An investigation into the importance of “Very Rapid Dissolution” criteria for drug bioequivalence demonstration using gastrointestinal simulation technology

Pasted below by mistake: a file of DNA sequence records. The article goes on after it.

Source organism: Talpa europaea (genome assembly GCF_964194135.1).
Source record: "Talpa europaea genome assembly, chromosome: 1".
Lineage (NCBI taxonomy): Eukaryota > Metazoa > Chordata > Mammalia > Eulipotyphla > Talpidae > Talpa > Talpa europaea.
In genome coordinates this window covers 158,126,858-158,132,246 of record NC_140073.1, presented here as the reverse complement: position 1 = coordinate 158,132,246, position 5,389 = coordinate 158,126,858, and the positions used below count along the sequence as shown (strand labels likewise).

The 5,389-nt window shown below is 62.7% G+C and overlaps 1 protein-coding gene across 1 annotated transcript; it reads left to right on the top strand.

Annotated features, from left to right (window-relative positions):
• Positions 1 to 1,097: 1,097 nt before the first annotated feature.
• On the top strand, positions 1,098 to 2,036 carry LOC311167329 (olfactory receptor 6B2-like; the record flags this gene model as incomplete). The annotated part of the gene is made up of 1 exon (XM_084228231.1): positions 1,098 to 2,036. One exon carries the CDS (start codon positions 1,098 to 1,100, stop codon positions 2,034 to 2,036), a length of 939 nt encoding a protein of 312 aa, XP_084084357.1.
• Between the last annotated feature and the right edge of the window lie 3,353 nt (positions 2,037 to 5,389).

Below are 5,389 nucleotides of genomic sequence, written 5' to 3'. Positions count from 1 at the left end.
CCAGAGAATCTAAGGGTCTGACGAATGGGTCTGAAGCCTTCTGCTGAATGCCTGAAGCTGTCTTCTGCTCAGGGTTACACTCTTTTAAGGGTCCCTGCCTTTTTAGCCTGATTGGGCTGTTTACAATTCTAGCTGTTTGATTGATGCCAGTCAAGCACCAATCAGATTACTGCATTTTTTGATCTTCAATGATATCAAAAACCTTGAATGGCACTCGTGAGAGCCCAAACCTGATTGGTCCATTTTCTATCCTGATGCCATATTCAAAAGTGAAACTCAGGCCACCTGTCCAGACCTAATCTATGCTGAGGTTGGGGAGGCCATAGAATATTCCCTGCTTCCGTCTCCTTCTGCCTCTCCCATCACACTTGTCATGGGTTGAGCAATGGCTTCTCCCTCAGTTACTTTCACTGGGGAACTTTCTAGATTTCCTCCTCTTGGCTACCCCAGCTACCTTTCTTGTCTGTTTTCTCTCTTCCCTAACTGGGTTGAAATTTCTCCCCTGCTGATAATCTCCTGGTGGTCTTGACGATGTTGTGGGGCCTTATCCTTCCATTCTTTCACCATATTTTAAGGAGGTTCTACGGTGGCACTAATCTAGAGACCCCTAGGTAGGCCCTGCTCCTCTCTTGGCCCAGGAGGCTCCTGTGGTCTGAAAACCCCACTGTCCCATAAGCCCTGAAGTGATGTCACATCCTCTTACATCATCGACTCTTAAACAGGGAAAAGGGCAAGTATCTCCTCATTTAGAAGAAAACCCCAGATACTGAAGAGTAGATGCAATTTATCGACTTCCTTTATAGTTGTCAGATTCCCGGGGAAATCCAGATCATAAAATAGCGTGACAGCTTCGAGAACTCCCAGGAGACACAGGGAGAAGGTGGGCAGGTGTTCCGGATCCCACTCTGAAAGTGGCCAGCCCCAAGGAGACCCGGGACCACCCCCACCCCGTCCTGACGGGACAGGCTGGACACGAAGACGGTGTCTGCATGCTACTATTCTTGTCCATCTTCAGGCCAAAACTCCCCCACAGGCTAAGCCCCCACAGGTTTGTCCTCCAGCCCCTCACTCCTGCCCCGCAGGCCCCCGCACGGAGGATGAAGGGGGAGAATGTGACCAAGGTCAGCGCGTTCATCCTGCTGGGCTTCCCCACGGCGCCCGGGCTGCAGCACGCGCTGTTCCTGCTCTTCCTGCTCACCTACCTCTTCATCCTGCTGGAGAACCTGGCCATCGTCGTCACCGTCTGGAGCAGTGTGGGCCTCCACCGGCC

The Biopharmaceutics Classification System (BCS) is based on the mechanistic assumptions that the rate and extent of oral drug absorption are governed by drug solubility, intestinal permeability, and dissolution rate from the dosage form administered. One of the goals of BCS is to identify classes of drugs for which bioequivalence may be established based solely on the in vitro dissolution data, i.e., which would be eligible for biowaiver. On the basis of BCS, currently, the biowaiver concept is adopted and recommended for immediate release of drug products containing highly soluble and highly permeable compounds (BCS class 1 drugs). Dissolution testing properties are proposed to be more stringent: very rapid dissolution is demanded when generic drug application is submitted with the exemption of in vivo bioequivalence study. In the present paper, Gastrointestinal Simulation Technology has been applied in order to evaluate the potential for different in vitro drug dissolution kinetics to influence dosage forms in vivo behavior and the relevance of “very rapid dissolution” criteria to be met (i.e., more than 85% of dose dissolved in 15 min).